Bill Collector with Waxed Handlebar Moustache: “I have a writ of execution to seize your tuba. Hand it over.”
Judgment Debtor in Faded T-shirt with Holes: “You’re too late. I sold it to my roommate yesterday for a dollar.”
Bill Collector: “That’s an avoidable transfer. I’m taking the tuba.”
Judgment Debtor: “Says who?”
Bill Collection: “Says the law of avoidable transfers.”
Now the gloves are off. We’re going to get into some real law in this column.
Oregon law provides that a transfer is avoidable (subject to being undone by a court) if the transfer is either for the purpose of avoiding payment to a creditor or if the transfer was made at a time when the transferor was insolvent and the transfer was for less than fair market value.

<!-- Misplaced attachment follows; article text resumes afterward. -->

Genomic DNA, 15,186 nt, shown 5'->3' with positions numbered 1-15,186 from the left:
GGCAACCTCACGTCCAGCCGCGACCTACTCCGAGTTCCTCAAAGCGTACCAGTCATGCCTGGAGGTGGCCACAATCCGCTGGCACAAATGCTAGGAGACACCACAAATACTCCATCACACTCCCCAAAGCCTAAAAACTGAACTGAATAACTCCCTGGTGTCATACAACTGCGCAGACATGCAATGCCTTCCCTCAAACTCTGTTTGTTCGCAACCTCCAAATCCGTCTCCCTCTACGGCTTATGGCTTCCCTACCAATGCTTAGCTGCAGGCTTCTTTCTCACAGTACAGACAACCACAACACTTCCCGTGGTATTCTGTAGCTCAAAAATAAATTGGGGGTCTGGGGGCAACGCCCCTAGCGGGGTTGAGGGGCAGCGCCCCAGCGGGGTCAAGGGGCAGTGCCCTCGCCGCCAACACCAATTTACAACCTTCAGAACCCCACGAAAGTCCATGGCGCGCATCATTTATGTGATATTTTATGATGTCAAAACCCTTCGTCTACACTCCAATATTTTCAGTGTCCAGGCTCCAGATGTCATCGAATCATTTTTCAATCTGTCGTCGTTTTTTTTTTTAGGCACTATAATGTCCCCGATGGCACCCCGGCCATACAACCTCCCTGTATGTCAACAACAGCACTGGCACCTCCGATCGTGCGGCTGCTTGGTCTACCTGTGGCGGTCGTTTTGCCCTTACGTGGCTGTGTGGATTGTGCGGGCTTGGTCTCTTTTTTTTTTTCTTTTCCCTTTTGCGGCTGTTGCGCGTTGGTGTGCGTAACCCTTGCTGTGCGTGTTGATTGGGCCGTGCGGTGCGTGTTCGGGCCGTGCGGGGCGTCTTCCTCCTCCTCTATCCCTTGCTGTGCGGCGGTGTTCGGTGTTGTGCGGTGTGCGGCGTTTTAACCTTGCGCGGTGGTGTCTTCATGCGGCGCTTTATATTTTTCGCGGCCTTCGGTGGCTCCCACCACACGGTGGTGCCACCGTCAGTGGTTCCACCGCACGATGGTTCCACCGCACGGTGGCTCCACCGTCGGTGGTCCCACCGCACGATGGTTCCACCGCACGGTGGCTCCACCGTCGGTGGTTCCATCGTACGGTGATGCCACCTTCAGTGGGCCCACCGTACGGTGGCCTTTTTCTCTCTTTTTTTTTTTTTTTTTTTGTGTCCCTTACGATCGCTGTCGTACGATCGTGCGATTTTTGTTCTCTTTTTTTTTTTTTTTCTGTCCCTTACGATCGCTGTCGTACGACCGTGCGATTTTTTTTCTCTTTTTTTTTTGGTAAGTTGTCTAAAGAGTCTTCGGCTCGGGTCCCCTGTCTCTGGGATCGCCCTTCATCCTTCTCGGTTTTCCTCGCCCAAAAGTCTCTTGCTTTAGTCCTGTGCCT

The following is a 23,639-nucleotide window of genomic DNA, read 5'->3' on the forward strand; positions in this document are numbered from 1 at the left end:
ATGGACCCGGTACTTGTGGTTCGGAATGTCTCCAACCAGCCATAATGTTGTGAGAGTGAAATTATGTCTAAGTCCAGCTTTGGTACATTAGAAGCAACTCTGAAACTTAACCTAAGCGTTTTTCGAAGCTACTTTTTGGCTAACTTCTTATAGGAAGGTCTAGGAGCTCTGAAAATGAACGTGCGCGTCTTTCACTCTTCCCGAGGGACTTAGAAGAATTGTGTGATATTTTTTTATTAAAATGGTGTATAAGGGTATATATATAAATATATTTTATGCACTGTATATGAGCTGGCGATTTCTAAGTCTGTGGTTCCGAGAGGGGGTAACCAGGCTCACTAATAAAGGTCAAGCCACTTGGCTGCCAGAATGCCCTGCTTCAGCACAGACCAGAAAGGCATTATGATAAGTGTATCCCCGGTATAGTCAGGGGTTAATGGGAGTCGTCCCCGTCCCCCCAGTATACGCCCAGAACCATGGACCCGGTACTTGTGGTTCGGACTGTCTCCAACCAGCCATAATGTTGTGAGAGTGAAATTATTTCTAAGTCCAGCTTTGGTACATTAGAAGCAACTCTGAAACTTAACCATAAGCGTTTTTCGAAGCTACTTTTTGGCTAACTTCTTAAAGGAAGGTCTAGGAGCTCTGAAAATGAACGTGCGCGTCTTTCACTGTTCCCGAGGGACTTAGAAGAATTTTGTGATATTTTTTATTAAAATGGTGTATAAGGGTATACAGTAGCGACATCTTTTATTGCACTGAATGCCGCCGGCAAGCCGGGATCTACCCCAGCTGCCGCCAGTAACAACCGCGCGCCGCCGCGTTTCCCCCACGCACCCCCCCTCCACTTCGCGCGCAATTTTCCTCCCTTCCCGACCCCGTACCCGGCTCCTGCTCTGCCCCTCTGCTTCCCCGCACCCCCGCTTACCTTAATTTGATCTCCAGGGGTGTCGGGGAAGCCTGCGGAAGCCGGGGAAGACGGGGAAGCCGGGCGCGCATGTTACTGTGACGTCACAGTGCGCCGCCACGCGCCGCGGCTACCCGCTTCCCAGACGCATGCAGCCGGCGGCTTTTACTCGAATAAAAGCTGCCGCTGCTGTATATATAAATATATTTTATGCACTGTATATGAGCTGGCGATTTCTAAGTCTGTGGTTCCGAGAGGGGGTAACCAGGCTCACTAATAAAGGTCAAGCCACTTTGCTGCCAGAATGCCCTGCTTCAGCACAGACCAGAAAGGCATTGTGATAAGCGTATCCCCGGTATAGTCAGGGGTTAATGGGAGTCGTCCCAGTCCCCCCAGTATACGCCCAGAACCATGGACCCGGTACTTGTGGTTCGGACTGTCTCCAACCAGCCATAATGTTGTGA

“Come again,” you say.
- If a creditor can show that the transfer was for the purpose of avoiding payment to a creditor, a court will undo the transfer (return the asset to the debtor who transferred it) so the creditor can seize it.
- If a creditor can show that a transfer was made at a time when the transferor was insolvent (debts exceeded assets) and that the transfer was made for less than market value, the same rule applies.
“Okay, I get it now,” you say, “but why do I care?”
“Forewarned is forearmed,” we say, smugly.
“What’s that supposed to mean?“ you ask, quite reasonably.
“We are an Ashland law firm. We use theatrical expressions to explain things.”
This article is intended only to give an overview of voidable transfers. For legal advice please consult with your attorney.